SOCIETY Future Imperfect

Back to Contents of Issue: January 2003

by Tim Hornyak

I'M SITTING ACROSS FROM gadget god Kenji Kawakami in a Shimbashi cafequaffing latte when he whips out a plastic container holding what he says has captivated his attention for an entire year: mud.

More precisely, pond sludge, which he proceeds to dollop into a liter of water. Stirring, the man who blasted reason out of inventing with his anarchic, mind-bender Chindogu gizmos chuckles and apologizes for having created his first ''real invention'' -- something that can actually be put to practical use and sold.

This is heresy in the Church of Chindogu. Kawakami's cult following was built on his art of "unuseless" analog devices like Self-Lighting Cigarettes, whose sole value lies in their very lack of value in making life easier. But so far all I'm seeing is a dirty whirlpool.

"Environment," the swami of the absurd says cryptically. He then produces a packet of metallic grey powder and sprinkles it into the mire. In a minute, the water is clear, the black slime condensed at the bottom. It's also drinkable after a boil, says Kawakami, describing visions of cleaning Osaka's Dotombori River and Bangkok's Klong Toey canal with his moondust. Kawakami, who has dreamed up hundreds of mad doodads since he conceived Chindogu in 1985, hopes the powder lands him his first patent, as well as clients looking to purify industrial sewage. He defends his defection to usefulness by saying part of sales proceeds will go to help clear some of the world's 50 million land mines.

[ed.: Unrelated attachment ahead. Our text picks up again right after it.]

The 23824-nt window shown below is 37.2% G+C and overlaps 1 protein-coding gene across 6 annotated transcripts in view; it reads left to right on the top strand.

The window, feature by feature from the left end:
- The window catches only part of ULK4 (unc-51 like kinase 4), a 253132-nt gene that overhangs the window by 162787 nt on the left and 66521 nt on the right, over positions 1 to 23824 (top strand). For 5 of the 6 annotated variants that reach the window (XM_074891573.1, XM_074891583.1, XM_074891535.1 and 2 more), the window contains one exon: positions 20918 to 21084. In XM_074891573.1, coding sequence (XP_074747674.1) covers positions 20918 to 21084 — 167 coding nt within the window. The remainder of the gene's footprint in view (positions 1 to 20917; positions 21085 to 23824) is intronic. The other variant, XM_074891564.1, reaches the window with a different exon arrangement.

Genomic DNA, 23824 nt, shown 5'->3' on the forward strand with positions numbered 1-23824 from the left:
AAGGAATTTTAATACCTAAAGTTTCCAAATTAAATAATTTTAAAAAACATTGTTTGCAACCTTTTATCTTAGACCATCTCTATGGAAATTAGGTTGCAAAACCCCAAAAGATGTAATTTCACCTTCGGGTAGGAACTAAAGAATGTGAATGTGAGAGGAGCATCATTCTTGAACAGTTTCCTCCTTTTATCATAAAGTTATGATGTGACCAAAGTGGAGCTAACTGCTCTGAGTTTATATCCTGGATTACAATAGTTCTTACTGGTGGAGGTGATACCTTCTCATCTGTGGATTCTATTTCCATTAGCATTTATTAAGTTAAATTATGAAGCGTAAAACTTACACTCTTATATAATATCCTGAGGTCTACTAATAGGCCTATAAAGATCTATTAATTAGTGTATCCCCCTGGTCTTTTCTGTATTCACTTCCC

But fear not, Chindogu fans. Kawakami hasn't forsaken his fatuous craft. He wants to publish a new book of contraptions in 2003, among which will be his Corner Sleeping Hat, enabling harried 21st-century stiffs to stick themselves to a building corner and catnap. The future looks a lot darker than the water treated with his secret snow, unless you're living in China. Business in the Middle Kingdom will continue to boom, he says, while Japan will be content to sink deeper into its deflationary quicksand.

"In Japan and America, everyone just thinks about themselves," he sighs. "But China's different. They think of the group, the movement. Japan used to have that, but now people just think about going out, money, Luis Vuitton bags. Their own affairs.

"They have no awareness of the problem, and our society can't go on like that. The economy will get worse, but it serves us right." Prime Minister Junichiro Koizumi will carry on in his aimless leadership charade, and the United States will start to regret its "childish" foreign policies and its belief that justice only means justice for Americans, according to Kawakami.

He likens the necessity of seeing things in a new light to concocting Chindogu, or bothering to wonder why, for instance, one can always see fish being sliced up on cooking shows but never cows.

"Old-fashioned thinking is the easiest way," the radical inventor stresses. "Adopting a new point of view requires effort."

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